News National How asteroid samples in South Australia could unlock origin of life on Earth

How asteroid samples in South Australia could unlock origin of life on Earth

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Some say it started with a bang, while others argue it was an act of God.

Either way, it’s a question that has perplexed and divided humans for millennia: How did life form on Earth?

On Sunday, when a Japanese spacecraft known as Hayabusa2 returned a sample of space rocks to South Australia, we inched a little closer to finding out.

The rock samples were collected from an asteroid called Ryugu and were dropped off in the SA desert after a 5.2 billion-kilometre journey over the past six years.

And they could be the key to unlocking more about our Earth’s history.

That’s according to Professor Lisa Harvey-Smith, an astronomer at the University of New South Wales and Australia’s Women in STEM Ambassador.

“The samples will help planetary scientists to better understand the composition and motion of materials, such as water, and biological molecules in the solar nebula, which birthed our planet almost 4.6 billion years ago,” she said.

The surface of the asteroid Ryugu. Photo: Australian Department of Defence

The fragments, collected from the 4.5-billion-year-old asteroid, date back to the earliest stages of the formation of the solar system.

Scientists hope the tiny pieces, likely complex organic molecules, could reveal key information about the origin of life on Earth.

It will be the first sub-surface asteroid sample to return to Earth and may help scientists understand how oceans and life formed here.

Queensland’s Great Barrier Reef is one of the natural wonders of the world. Photo: Getty

How did the samples arrive in South Australia?

In a remarkable use of technology, a capsule carrying the samples was ejected from the Hayabusa2 spacecraft as it flew over South Australia’s outback, to a landing site near Woomera.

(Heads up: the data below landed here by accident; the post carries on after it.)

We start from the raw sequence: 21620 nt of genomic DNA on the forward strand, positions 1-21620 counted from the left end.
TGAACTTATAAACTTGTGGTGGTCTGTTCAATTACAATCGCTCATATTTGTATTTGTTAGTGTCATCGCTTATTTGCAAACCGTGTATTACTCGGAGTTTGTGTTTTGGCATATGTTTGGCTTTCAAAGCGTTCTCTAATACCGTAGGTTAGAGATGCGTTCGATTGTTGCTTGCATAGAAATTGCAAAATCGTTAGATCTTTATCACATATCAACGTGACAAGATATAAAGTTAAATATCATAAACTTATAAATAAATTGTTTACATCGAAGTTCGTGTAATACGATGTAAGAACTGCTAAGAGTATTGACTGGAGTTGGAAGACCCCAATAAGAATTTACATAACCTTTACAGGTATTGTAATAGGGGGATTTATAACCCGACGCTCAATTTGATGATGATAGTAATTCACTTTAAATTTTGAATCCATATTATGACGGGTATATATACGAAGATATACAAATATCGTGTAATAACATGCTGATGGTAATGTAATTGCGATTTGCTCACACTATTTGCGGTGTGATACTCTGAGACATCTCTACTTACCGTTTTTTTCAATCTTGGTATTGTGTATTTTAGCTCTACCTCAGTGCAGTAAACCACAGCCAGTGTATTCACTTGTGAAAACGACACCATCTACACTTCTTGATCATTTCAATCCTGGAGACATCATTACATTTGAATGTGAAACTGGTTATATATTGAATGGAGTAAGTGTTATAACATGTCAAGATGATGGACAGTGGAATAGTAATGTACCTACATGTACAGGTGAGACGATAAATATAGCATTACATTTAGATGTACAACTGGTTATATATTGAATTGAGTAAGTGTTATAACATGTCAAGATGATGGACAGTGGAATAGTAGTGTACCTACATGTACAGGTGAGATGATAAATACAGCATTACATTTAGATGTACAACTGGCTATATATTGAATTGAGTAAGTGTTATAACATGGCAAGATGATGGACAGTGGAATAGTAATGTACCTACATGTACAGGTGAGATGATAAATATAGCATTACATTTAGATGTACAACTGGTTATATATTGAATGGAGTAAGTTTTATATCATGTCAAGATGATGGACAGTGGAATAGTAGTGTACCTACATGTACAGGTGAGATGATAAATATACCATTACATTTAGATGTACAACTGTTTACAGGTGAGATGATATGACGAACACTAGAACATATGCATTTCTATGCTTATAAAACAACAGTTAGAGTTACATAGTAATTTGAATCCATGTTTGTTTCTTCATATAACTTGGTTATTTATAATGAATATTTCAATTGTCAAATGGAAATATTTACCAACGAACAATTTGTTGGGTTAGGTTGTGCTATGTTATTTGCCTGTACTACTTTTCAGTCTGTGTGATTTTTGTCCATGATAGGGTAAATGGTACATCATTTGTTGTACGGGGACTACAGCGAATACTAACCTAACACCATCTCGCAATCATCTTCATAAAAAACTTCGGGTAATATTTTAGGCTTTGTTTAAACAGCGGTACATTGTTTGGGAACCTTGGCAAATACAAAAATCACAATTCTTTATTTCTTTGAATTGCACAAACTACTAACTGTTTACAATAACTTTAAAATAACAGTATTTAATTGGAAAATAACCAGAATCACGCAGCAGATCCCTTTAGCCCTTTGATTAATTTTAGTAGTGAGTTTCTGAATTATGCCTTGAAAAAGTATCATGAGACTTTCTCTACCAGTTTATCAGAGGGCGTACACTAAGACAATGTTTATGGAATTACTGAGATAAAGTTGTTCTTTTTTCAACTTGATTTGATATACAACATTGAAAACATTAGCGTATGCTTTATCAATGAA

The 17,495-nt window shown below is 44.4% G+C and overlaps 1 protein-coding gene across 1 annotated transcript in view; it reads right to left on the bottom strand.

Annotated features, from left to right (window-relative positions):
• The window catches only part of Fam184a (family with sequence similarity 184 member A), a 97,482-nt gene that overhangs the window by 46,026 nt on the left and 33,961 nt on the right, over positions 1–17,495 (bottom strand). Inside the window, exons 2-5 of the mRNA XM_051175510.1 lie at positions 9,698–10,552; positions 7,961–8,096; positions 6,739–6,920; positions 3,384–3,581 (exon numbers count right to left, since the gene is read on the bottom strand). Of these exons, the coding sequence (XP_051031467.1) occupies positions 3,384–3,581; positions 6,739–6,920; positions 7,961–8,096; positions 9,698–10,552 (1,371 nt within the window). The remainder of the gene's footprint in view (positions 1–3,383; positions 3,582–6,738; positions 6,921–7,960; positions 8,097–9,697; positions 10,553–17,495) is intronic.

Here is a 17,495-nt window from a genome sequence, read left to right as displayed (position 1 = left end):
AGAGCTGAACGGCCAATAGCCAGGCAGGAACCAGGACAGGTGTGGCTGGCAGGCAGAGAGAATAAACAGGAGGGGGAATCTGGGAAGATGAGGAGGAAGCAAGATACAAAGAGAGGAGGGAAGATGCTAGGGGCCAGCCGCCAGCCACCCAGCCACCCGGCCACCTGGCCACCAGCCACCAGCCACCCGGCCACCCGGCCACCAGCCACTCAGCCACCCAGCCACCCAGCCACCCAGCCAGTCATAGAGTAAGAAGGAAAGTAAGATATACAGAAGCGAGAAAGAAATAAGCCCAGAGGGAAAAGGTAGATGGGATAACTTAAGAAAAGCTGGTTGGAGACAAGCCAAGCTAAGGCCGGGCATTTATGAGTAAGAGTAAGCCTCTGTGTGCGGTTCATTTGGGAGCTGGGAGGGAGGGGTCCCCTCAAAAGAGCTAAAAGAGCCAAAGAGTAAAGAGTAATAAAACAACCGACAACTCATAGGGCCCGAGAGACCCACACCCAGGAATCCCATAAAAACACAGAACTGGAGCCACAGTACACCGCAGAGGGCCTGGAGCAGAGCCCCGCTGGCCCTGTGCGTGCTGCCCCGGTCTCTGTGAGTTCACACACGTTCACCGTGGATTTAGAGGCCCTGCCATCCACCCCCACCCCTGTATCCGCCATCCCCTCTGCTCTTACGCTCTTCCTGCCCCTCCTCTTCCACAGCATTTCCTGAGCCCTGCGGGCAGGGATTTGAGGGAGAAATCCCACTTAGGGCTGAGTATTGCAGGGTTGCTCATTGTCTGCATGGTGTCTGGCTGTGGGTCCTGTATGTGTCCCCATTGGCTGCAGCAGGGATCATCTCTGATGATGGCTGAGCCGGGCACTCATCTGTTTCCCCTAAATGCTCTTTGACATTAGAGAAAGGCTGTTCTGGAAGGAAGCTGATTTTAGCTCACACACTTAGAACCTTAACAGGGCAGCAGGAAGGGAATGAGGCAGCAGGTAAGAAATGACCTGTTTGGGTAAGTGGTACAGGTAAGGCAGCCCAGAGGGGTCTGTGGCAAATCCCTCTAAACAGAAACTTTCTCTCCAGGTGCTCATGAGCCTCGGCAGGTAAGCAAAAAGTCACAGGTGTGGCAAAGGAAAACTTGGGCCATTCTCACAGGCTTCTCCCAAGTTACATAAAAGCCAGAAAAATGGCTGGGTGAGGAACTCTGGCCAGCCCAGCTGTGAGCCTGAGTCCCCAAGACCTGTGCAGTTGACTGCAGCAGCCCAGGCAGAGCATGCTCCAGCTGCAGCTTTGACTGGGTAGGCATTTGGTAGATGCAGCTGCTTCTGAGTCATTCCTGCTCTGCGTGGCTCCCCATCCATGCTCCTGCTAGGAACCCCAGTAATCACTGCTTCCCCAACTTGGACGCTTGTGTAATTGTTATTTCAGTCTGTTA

Scientists retrieved the returned capsule at the Woomera Test Range. Photo: Australian Department of Defence

Swinburne University’s Professor Alan Duffy, lead scientist of the Royal Institution of Australia, said scientists watched in awe as the “precious cargo of a distant asteroid plunged in a fireball towards the red dirt”. 

“After successfully deploying its parachute for the last 10 kilometres, it safely landed and the search team via helicopter quickly identified and recovered the capsule, measuring just 40 centimetres in diameter,” he said.

“The pinch worth of an asteroid inside the capsule may tell us how key ingredients for life on Earth arrived, and whether asteroids like this Ryugu were responsible for bringing it to our planet over the course of four billion years.”

The Hayabusa2 space capsule’s re-entry plan. Photo: JAXA

What made this space journey so special?

Meteorites, whose origins are thought to be the same as asteroids, have fallen to Earth before.

However, their structure and volatile substances had been lost on their journey through the atmosphere.

“They will also be contaminated with substances from the Earth,” the Japan Aerospace Exploration Agency (JAXA) said.

“On the other hand, samples from the asteroids are brought back to Earth in the same condition as they were in space, with the ‘re-entry capsule’ protecting the sample through the atmosphere and landing.”

What was Australia’s involvement?

Australia’s national science agency, the CSIRO, has been working alongside JAXA since 2014.

The CSIRO runs two important satellite stations: NASA’s Canberra Deep Space Communication Complex, and the European Space Agency’s New Norcia station.

Thanks to these satellite stations, Hayabusa2 was able to use their navigation, command, control and telemetry services to get to asteroid Ryugu and return home safely.

Deputy Director General of JAXA Institute of Space & Astronautical Science, Professor Masaki Fujimoto, speaking at Woomera. Photo: Australian Department of Defence

“We have been working alongside our Japanese partners since the mission launched in 2014,” said Glen Nagle, the outreach and administration lead at Canberra Deep Space Communication Complex, a part of NASA’s Deep Space Network.

“We received the signals when Hayabusa2 made its historic touchdown on asteroid Ryugu in 2019.”

As scientists celebrate the historic development, the mission for Hayabusa2 continues.

The mothership has enough xenon fuel to visit two further asteroids of interest – in 2026 and 2031.

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